Due to the success of the pilot program, the state is now approving more and more bachelor's degrees.
The colleges that gained approval were:
West Virginia has very few options for community colleges that also offer bachelor’s degrees. Parkersburg Community College is now known as West Virginia University.
West Virginia University now offers over 11 bachelor’s degrees in a variety of workforce fields.
In 2019, the Wyoming Community College Commission (WCCC) authorized community colleges to offer applied for bachelor’s programs.
The WCCC is required to report annually to the Legislature on the progress of the bachelor’s programs. The financial impact of offering bachelor’s programs at community colleges is then assessed.
Western Wyoming Community College offers bachelor’s degrees in business management
Now that you have a better idea of which states offer bachelor’s degrees at community college, here is a list of some of the benefits of enrolling in such a program.
Lower Tuition Costs
On average, tuition costs at community colleges are significantly lower than at most four-year colleges.
The Education Data Org. reports that the average cost of community college attendance in 2021 is $7,460 total or $1,865 per semester.
Whereas, the average cost of most four-year institutions in 2021 is $35,720 per student per year. The cost has tripled in 20 years, with an annual growth rate of 6.8%.
Hence, obtaining a bachelor’s degree at a community college can be a great opportunity for students to pursue their higher education with a lesser financial burden.
Related: Local Community Colleges: 10 Benefits that Boost Your Advantage
Community colleges are known for catering to non-traditional students by having a flexible schedule.
They typically offer day, evening, and weekend classes, giving opportunities to students that are part-time workers and those who have other commitments. Some community colleges also offer online degrees and courses.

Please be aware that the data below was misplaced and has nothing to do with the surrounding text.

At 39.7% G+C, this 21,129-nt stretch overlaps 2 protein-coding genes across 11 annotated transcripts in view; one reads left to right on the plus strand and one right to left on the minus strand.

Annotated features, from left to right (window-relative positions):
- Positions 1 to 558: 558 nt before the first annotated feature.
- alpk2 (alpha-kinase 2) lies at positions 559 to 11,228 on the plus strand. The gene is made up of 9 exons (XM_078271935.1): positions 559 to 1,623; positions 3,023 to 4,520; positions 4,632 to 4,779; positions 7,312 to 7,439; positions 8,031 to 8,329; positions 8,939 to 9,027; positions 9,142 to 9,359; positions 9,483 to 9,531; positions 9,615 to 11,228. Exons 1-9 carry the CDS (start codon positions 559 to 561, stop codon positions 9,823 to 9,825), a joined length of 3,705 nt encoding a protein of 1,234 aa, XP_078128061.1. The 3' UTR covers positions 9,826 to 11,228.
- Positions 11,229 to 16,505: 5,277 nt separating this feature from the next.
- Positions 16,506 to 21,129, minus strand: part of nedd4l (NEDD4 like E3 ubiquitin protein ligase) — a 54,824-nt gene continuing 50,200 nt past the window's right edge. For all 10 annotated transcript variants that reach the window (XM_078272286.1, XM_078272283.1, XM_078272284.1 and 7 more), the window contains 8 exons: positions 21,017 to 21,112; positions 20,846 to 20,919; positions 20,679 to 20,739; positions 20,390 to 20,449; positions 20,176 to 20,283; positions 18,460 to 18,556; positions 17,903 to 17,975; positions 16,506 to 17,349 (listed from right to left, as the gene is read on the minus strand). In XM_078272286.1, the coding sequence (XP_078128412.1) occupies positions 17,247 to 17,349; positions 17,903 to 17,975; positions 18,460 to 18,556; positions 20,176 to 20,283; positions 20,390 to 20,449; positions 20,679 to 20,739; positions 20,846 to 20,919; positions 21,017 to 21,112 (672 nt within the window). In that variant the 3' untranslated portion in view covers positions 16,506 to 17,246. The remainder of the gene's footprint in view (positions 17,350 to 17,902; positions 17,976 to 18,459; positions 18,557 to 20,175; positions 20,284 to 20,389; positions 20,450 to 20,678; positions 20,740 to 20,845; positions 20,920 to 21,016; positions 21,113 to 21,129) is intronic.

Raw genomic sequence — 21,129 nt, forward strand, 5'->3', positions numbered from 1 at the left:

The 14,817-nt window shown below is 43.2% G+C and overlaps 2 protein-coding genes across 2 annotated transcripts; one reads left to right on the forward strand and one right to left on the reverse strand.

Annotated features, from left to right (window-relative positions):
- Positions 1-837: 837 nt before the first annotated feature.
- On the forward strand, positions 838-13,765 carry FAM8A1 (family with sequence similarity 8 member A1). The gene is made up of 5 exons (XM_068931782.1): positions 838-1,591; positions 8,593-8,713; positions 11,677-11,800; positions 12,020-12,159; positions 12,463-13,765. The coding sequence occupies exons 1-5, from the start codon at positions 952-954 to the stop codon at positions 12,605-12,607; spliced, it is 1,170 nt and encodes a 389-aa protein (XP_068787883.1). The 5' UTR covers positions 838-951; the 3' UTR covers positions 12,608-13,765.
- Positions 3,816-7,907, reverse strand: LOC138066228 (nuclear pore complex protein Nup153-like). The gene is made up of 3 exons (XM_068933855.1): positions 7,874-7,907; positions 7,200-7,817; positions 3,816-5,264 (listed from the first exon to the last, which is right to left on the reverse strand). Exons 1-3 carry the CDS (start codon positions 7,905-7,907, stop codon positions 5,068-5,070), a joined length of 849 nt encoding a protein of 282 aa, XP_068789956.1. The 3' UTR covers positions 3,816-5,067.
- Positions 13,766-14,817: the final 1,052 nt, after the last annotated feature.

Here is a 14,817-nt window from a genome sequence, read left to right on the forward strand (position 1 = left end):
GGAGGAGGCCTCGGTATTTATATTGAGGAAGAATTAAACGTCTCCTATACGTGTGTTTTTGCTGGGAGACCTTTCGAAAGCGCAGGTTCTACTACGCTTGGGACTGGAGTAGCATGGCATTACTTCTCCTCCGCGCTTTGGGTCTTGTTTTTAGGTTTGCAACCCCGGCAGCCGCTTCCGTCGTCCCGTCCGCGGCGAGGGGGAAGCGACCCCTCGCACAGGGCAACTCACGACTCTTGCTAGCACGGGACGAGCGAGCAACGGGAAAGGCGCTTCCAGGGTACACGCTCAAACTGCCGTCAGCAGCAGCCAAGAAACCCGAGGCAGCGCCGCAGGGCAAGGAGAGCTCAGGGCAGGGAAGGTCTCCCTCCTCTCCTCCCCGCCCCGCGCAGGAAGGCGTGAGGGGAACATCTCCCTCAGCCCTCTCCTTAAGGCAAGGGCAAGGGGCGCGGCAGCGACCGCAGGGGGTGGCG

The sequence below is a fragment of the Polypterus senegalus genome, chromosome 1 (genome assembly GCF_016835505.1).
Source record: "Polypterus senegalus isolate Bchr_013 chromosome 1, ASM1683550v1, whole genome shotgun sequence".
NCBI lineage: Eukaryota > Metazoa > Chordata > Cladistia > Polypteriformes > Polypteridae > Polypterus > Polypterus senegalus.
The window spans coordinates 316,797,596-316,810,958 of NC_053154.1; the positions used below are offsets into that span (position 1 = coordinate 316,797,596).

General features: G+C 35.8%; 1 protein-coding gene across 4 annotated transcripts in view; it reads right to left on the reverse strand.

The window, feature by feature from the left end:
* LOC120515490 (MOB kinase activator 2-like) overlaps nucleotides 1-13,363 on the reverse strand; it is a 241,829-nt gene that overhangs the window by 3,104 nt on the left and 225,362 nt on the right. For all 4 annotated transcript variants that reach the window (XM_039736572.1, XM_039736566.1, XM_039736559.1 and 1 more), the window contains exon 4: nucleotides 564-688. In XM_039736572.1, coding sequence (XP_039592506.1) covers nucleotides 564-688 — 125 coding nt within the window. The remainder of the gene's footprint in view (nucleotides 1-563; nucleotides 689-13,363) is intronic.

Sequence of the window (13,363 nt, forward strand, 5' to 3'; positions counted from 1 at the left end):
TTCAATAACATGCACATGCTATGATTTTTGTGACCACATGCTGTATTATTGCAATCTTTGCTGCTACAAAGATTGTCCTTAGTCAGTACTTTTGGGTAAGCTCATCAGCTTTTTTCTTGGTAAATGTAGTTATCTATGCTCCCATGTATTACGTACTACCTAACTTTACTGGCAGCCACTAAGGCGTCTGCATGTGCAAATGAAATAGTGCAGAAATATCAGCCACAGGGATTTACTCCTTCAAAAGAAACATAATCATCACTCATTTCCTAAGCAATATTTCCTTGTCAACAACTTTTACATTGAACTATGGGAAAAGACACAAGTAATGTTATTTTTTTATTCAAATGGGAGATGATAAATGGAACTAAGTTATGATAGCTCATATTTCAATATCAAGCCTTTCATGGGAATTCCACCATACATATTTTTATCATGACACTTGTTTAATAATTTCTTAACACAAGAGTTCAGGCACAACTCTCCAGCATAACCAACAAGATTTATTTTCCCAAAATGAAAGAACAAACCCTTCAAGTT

Did you know? While very rare, some community colleges offer master's degrees?
Pursuing your bachelor’s degree from a community college can be an amazing opportunity for some. However, there are a few drawbacks to consider before making a final decision.
Fewer Degree Opportunities
Over the years, more and more community colleges have started introducing bachelor’s programs into their curriculum.
However, they are still considerably less as compared to traditional four-year colleges. There are still many states that don’t have laws that permit community colleges from offering bachelor’s degrees.
Moreover, in the states that have community colleges that offer bachelor’s degrees, there are very limited degree options. This closes doors for many students looking to pursue more non-traditional bachelor’s degrees such as art, history, etc.
The goal of community colleges offering bachelor’s degrees is not to replace the pre-existing four-year colleges. Rather, it is to cater to the needs and demands of the workforce by providing specialized degrees in healthcare and technology fields.
Moreover, it gives opportunities to students who would typically be unable to pursue their higher education.
Whether you choose to pursue a bachelor’s degree at a community college or not, make sure to do your full research and investigate all your options to make the best decision!